The need for transparency has been embraced by various institutions and bodies, such as national governments, political parties, as well as international organizations and private enterprises.
At the same time, the necessity to enhance transparency extends further, to the people associated with those public and private sector establishments, such as heads of states, politicians, public servants, employees and individual service users. First and foremost, it should be noted that transparency is undoubtedly an instrument for democratic scrutiny.
However, the problem lies in the fact that transparency is being used not only as a means to control power, but also as a means to surveil citizens. In the latter case, the public and private domain are intermingled, thus creating an inseparable transparent sphere.
New technologies, social media, mass digitalization and the processing of personal data all contribute to the formation of an indissoluble transparent whole. People are increasingly willing to disclose their personal information to third parties. In return, they are granted access to applications, information databases, online activities and the enjoyment of wider social recognition from other users.
In reality, however, such a transaction modifies human behavior. More specifically, for millennia, the human presence in both public and private areas was delimited by the sentiment of shame, which can basically be described by two concepts: on the one hand, discretion, that is the practice of not meddling in other people’s lives, on the understanding that they will not interfere in ours, and, on the other, disgrace, which is the consciousness of the shame caused by our actions and thoughts.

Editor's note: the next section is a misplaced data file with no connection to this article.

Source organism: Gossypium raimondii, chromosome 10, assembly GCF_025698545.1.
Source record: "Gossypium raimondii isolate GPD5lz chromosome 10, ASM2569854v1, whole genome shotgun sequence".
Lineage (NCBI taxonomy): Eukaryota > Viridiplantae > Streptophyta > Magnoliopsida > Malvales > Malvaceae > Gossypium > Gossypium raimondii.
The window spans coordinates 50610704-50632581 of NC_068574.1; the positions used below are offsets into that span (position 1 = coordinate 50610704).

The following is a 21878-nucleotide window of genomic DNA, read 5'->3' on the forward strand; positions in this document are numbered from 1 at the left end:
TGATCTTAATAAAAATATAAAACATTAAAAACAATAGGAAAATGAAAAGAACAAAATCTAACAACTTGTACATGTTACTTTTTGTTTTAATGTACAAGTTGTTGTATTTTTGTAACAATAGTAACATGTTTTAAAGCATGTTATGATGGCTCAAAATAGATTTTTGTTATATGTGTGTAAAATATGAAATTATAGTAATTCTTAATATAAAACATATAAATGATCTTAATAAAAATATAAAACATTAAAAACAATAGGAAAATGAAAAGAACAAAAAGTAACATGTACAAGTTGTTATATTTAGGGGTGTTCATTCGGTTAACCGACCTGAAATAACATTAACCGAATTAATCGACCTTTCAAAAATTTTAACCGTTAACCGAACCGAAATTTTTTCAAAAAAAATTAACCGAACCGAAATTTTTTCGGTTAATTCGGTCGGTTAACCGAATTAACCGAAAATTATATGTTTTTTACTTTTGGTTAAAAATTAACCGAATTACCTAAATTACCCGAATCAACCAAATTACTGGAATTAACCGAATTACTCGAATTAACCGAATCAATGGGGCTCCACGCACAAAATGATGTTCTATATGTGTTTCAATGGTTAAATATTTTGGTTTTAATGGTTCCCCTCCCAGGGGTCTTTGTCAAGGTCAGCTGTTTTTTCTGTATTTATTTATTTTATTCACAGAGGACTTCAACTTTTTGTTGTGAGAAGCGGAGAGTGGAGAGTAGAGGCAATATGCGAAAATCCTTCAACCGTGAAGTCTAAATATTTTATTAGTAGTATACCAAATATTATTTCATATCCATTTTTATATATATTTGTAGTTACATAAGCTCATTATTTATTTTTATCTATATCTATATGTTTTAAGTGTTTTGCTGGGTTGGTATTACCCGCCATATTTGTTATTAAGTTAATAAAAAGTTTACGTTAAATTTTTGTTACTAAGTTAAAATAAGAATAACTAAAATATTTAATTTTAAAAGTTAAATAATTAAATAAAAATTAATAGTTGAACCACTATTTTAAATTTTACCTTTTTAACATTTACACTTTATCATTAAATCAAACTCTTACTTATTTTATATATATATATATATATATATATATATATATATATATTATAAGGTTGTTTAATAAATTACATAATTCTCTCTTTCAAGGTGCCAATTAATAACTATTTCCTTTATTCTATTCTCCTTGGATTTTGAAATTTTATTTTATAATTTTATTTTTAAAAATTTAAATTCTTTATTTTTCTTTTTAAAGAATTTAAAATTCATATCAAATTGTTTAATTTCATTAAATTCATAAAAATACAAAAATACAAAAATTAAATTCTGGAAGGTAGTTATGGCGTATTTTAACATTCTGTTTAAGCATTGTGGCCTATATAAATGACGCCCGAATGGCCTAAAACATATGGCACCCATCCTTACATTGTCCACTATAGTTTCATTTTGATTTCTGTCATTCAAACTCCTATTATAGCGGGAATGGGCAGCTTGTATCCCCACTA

Nowadays, the average person’s sentiment of shame, as defined by the abovementioned notions, is gradually diminishing over time. Billions of people, all around the world, are willing to incessantly disclose personal information regarding their everyday lives to third parties, such as search engines, electronic databases, or to their internet friends, people they met online, but who, in most cases, are complete strangers.
They disclose precisely the kind of information whose provision would have been avoided in the past, for reasons of discretion or in order for someone to avoid disgrace. One’s medical data, personal thoughts, sexual orientation and preferences, private moments, eccentric choices, everyday fears, all are being digitalized and converted into data, which are bought, sold and stored, but, above all, which predict, control and influence human behavior.
Thus, through this phenomenon, best described as “surveillance capitalism,” we are witnessing the emergence of a new type of human. The transparent man, whom I would term “homo translucidus.” A man who experiences the sentiment of shame in a different way, one could say in a less intensive way, than in the past. A man who willingly barters his right to privacy, a man who has no problem in being constantly in plain view. At the same time, new technologies facilitate or even coerce this kind of “transparent behavior.”
In this context, the transparent man undermines the very notion of human rights, while at the same time hindering the proper functioning of democracy. What was defined at the end of the 19th century as “the right to be let alone,” that is to say the right to privacy, seems already like a vestige of another era, as the day homo translucidus tragically claims a “right to be surveilled” is not far away.
The respect of the core of a human being, thus the respect of the uniqueness and moral autonomy of each and every one of us, requires the unwavering worldwide commitment to the protection of privacy.
In order to progress in that direction, more social and political actions should be adopted, as now, more than ever before, the very essence of democracy, human freedom, is at stake.
Dr Marinos Skandamis is a Supreme Court lawyer. He was formerly general secretary of Crime Policy at the Greek Ministry of Justice.